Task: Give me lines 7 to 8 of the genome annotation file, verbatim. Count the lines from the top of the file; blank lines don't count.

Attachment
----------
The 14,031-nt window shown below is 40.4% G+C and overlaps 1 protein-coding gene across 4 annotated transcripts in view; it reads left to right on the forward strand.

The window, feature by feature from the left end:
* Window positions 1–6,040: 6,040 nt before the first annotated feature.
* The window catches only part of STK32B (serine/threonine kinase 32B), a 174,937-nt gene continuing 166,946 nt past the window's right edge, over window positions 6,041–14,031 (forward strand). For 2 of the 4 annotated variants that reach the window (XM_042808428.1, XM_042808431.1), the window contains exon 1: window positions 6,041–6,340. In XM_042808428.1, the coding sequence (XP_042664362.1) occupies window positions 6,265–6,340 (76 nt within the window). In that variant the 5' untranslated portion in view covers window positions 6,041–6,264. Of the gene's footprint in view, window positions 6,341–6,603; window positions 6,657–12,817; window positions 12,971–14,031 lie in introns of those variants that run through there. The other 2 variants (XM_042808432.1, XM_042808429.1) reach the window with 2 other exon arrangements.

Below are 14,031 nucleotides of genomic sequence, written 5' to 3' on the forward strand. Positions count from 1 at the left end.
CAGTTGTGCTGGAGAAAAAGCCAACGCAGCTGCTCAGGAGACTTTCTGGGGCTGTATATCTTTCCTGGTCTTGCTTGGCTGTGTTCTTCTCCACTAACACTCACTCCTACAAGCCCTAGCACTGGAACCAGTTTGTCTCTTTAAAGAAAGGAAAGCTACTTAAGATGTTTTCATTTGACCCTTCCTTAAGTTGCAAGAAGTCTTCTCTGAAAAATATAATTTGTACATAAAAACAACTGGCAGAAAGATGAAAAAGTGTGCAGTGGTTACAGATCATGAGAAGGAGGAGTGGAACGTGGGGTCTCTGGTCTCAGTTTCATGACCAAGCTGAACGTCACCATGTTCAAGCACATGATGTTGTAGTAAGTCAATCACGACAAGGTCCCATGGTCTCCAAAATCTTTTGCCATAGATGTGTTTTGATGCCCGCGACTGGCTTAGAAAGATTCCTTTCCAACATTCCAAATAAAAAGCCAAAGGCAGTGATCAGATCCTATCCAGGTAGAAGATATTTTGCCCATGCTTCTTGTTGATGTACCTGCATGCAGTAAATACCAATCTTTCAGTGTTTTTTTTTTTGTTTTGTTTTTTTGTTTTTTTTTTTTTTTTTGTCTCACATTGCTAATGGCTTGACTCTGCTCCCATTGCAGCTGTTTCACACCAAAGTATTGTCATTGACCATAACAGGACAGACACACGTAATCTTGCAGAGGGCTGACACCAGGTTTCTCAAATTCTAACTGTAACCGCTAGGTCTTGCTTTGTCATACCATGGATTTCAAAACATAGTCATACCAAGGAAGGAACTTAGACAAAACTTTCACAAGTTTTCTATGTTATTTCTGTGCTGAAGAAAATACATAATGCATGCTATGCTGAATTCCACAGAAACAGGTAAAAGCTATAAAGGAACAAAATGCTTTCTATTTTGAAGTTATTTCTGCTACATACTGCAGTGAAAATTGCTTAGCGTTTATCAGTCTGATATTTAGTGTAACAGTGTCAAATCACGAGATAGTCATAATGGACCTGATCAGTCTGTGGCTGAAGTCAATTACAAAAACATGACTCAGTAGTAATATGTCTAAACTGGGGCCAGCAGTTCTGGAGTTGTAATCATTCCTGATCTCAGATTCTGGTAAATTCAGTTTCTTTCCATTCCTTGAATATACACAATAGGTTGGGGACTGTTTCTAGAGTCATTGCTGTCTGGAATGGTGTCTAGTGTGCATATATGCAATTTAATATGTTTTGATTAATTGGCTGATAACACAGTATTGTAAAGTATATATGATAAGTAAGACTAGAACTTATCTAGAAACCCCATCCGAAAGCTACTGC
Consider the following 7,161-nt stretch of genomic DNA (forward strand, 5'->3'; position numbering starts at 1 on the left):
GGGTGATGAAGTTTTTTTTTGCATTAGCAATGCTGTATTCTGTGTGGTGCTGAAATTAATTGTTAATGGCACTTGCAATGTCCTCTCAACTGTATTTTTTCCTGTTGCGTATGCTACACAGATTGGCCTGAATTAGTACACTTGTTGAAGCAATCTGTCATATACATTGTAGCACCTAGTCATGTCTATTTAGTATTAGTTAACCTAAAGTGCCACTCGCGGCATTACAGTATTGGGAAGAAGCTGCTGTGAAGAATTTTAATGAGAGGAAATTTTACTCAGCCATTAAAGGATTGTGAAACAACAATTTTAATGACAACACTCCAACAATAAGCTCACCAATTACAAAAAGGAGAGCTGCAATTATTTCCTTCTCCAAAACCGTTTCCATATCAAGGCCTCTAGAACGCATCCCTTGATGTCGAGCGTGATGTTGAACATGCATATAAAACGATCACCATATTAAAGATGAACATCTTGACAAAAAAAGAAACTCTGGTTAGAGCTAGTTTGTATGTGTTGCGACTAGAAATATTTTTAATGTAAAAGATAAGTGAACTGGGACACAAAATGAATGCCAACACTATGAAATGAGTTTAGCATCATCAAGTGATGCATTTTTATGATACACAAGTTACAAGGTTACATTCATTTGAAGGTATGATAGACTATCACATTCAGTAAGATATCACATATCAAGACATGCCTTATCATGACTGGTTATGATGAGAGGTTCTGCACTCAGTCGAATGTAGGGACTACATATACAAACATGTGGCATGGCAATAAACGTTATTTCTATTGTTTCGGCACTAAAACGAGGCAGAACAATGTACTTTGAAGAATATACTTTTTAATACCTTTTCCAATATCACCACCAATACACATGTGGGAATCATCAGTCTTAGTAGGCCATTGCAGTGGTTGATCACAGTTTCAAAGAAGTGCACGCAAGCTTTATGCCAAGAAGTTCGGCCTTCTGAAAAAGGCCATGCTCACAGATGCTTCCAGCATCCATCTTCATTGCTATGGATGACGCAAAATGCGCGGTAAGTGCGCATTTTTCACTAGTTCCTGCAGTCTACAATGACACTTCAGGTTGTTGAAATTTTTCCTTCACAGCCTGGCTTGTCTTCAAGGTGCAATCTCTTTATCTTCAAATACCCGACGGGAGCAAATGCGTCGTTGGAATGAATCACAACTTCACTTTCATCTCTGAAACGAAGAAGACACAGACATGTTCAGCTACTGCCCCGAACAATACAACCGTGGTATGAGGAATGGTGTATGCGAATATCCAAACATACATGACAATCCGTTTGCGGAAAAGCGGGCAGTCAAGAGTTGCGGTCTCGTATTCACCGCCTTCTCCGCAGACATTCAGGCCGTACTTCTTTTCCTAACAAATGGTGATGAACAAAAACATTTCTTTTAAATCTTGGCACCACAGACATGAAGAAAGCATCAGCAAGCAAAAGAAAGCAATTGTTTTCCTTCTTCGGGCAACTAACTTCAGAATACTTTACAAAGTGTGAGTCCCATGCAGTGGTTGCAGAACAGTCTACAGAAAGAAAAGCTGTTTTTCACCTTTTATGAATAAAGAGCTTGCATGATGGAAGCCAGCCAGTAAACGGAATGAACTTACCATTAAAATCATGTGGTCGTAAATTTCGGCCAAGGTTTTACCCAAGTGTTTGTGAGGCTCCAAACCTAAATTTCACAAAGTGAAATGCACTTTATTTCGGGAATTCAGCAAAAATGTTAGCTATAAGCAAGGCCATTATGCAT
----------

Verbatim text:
Consider the following 7,161-nt stretch of genomic DNA (forward strand, 5'->3'; position numbering starts at 1 on the left):
GGGTGATGAAGTTTTTTTTTGCATTAGCAATGCTGTATTCTGTGTGGTGCTGAAATTAATTGTTAATGGCACTTGCAATGTCCTCTCAACTGTATTTTTTCCTGTTGCGTATGCTACACAGATTGGCCTGAATTAGTACACTTGTTGAAGCAATCTGTCATATACATTGTAGCACCTAGTCATGTCTATTTAGTATTAGTTAACCTAAAGTGCCACTCGCGGCATTACAGTATTGGGAAGAAGCTGCTGTGAAGAATTTTAATGAGAGGAAATTTTACTCAGCCATTAAAGGATTGTGAAACAACAATTTTAATGACAACACTCCAACAATAAGCTCACCAATTACAAAAAGGAGAGCTGCAATTATTTCCTTCTCCAAAACCGTTTCCATATCAAGGCCTCTAGAACGCATCCCTTGATGTCGAGCGTGATGTTGAACATGCATATAAAACGATCACCATATTAAAGATGAACATCTTGACAAAAAAAGAAACTCTGGTTAGAGCTAGTTTGTATGTGTTGCGACTAGAAATATTTTTAATGTAAAAGATAAGTGAACTGGGACACAAAATGAATGCCAACACTATGAAATGAGTTTAGCATCATCAAGTGATGCATTTTTATGATACACAAGTTACAAGGTTACATTCATTTGAAGGTATGATAGACTATCACATTCAGTAAGATATCACATATCAAGACATGCCTTATCATGACTGGTTATGATGAGAGGTTCTGCACTCAGTCGAATGTAGGGACTACATATACAAACATGTGGCATGGCAATAAACGTTATTTCTATTGTTTCGGCACTAAAACGAGGCAGAACAATGTACTTTGAAGAATATACTTTTTAATACCTTTTCCAATATCACCACCAATACACATGTGGGAATCATCAGTCTTAGTAGGCCATTGCAGTGGTTGATCACAGTTTCAAAGAAGTGCACGCAAGCTTTATGCCAAGAAGTTCGGCCTTCTGAAAAAGGCCATGCTCACAGATGCTTCCAGCATCCATCTTCATTGCTATGGATGACGCAAAATGCGCGGTAAGTGCGCATTTTTCACTAGTTCCTGCAGTCTACAATGACACTTCAGGTTGTTGAAATTTTTCCTTCACAGCCTGGCTTGTCTTCAAGGTGCAATCTCTTTATCTTCAAATACCCGACGGGAGCAAATGCGTCGTTGGAATGAATCACAACTTCACTTTCATCTCTGAAACGAAGAAGACACAGACATGTTCAGCTACTGCCCCGAACAATACAACCGTGGTATGAGGAATGGTGTATGCGAATATCCAAACATACATGACAATCCGTTTGCGGAAAAGCGGGCAGTCAAGAGTTGCGGTCTCGTATTCACCGCCTTCTCCGCAGACATTCAGGCCGTACTTCTTTTCCTAACAAATGGTGATGAACAAAAACATTTCTTTTAAATCTTGGCACCACAGACATGAAGAAAGCATCAGCAAGCAAAAGAAAGCAATTGTTTTCCTTCTTCGGGCAACTAACTTCAGAATACTTTACAAAGTGTGAGTCCCATGCAGTGGTTGCAGAACAGTCTACAGAAAGAAAAGCTGTTTTTCACCTTTTATGAATAAAGAGCTTGCATGATGGAAGCCAGCCAGTAAACGGAATGAACTTACCATTAAAATCATGTGGTCGTAAATTTCGGCCAAGGTTTTACCCAAGTGTTTGTGAGGCTCCAAACCTAAATTTCACAAAGTGAAATGCACTTTATTTCGGGAATTCAGCAAAAATGTTAGCTATAAGCAAGGCCATTATGCAT